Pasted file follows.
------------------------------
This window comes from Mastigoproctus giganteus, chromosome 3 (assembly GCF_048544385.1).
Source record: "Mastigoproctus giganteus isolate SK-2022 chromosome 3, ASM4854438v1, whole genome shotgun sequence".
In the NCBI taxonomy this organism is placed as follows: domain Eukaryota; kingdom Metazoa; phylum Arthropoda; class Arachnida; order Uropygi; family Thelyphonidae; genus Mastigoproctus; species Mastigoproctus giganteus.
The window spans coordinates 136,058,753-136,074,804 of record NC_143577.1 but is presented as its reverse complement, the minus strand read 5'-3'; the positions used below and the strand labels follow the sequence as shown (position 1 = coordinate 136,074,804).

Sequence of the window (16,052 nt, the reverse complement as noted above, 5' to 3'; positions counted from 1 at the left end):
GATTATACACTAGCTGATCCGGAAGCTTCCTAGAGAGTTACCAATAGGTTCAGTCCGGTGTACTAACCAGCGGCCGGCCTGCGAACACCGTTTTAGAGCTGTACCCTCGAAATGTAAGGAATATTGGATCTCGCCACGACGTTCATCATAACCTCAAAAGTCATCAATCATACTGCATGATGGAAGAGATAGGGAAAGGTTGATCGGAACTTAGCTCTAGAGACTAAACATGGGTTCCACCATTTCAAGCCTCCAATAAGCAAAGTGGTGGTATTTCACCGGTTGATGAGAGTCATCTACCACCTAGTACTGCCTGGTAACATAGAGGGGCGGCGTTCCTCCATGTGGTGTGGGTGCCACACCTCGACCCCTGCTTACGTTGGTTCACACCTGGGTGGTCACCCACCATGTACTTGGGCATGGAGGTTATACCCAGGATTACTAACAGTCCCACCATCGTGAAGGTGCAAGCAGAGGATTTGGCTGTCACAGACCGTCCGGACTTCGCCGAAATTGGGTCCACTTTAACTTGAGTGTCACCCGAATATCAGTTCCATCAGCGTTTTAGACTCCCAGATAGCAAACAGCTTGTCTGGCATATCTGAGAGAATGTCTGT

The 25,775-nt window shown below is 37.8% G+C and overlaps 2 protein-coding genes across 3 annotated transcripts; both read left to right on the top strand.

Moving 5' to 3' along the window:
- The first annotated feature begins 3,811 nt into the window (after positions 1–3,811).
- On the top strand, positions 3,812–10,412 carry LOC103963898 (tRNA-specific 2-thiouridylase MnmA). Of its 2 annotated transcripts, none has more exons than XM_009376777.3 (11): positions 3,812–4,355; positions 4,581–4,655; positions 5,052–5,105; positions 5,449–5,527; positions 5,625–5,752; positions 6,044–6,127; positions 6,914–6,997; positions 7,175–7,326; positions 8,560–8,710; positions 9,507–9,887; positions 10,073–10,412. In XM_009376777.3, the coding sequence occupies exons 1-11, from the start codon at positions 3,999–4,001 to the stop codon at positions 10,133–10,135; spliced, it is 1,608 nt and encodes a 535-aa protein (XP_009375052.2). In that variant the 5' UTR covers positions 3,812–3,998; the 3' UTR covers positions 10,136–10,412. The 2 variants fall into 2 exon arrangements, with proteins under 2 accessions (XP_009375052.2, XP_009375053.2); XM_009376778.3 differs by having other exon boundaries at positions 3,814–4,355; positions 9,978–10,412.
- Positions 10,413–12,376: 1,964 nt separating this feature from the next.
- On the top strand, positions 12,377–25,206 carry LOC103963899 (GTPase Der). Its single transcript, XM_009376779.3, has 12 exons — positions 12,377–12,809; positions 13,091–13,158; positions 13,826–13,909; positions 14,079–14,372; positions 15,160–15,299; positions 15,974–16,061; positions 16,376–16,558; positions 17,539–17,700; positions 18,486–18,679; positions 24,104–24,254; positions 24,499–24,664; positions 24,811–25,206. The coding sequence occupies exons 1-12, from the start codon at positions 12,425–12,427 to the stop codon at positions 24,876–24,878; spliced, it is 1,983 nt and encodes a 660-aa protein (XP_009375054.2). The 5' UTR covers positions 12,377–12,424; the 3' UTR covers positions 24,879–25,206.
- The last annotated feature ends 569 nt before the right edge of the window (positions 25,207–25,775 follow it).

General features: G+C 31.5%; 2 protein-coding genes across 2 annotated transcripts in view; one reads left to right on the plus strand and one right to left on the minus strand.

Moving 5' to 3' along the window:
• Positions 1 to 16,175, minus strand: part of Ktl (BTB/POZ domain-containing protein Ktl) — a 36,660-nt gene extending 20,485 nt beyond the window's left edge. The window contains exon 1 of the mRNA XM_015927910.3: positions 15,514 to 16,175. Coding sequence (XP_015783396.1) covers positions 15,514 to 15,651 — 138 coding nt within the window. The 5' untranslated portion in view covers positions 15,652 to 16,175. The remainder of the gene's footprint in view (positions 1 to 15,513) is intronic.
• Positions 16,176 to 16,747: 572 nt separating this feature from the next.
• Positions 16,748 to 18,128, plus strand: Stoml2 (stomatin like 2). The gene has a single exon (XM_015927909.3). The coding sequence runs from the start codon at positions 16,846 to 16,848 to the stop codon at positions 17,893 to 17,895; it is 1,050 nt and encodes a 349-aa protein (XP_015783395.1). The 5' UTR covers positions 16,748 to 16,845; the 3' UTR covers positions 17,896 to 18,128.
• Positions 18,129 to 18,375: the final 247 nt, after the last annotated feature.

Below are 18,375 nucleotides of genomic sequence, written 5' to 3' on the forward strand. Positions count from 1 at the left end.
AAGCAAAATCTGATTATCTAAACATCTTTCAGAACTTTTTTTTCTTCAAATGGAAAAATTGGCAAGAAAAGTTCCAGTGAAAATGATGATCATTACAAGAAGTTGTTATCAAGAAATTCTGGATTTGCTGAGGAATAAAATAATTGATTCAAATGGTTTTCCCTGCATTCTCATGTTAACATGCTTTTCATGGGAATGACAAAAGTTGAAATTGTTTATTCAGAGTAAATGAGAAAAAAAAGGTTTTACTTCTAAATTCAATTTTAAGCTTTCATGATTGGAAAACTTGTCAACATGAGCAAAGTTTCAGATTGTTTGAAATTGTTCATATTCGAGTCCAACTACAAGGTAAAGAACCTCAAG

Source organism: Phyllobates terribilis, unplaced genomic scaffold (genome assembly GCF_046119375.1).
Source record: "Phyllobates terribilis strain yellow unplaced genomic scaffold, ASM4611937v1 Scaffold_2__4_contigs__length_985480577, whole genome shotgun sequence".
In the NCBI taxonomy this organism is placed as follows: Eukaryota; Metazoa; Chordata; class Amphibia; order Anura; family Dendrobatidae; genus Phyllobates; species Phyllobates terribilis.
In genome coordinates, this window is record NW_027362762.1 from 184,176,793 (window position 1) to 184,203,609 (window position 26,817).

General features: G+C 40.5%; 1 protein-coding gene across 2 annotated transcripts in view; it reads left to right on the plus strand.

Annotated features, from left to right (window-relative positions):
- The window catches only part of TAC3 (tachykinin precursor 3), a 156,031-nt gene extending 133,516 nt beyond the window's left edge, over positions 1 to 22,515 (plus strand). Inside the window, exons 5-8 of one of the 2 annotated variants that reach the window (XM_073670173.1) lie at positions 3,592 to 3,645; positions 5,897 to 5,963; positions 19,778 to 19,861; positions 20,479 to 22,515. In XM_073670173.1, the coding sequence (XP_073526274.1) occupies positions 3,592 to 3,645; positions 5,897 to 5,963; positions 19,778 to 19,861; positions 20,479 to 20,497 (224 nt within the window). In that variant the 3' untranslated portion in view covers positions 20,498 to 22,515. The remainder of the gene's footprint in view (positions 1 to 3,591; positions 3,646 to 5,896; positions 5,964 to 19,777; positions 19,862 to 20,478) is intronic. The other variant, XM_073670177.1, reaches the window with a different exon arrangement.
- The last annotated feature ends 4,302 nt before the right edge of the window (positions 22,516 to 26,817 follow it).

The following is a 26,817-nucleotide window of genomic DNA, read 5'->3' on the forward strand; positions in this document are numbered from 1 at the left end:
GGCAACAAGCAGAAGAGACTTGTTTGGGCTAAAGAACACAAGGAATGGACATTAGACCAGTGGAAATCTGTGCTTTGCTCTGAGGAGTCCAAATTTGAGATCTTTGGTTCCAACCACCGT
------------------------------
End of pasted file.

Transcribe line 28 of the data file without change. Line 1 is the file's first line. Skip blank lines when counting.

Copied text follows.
- The window catches only part of TAC3 (tachykinin precursor 3), a 156,031-nt gene extending 133,516 nt beyond the window's left edge, over positions 1 to 22,515 (plus strand). Inside the window, exons 5-8 of one of the 2 annotated variants that reach the window (XM_073670173.1) lie at positions 3,592 to 3,645; positions 5,897 to 5,963; positions 19,778 to 19,861; positions 20,479 to 22,515. In XM_073670173.1, the coding sequence (XP_073526274.1) occupies positions 3,592 to 3,645; positions 5,897 to 5,963; positions 19,778 to 19,861; positions 20,479 to 20,497 (224 nt within the window). In that variant the 3' untranslated portion in view covers positions 20,498 to 22,515. The remainder of the gene's footprint in view (positions 1 to 3,591; positions 3,646 to 5,896; positions 5,964 to 19,777; positions 19,862 to 20,478) is intronic. The other variant, XM_073670177.1, reaches the window with a different exon arrangement.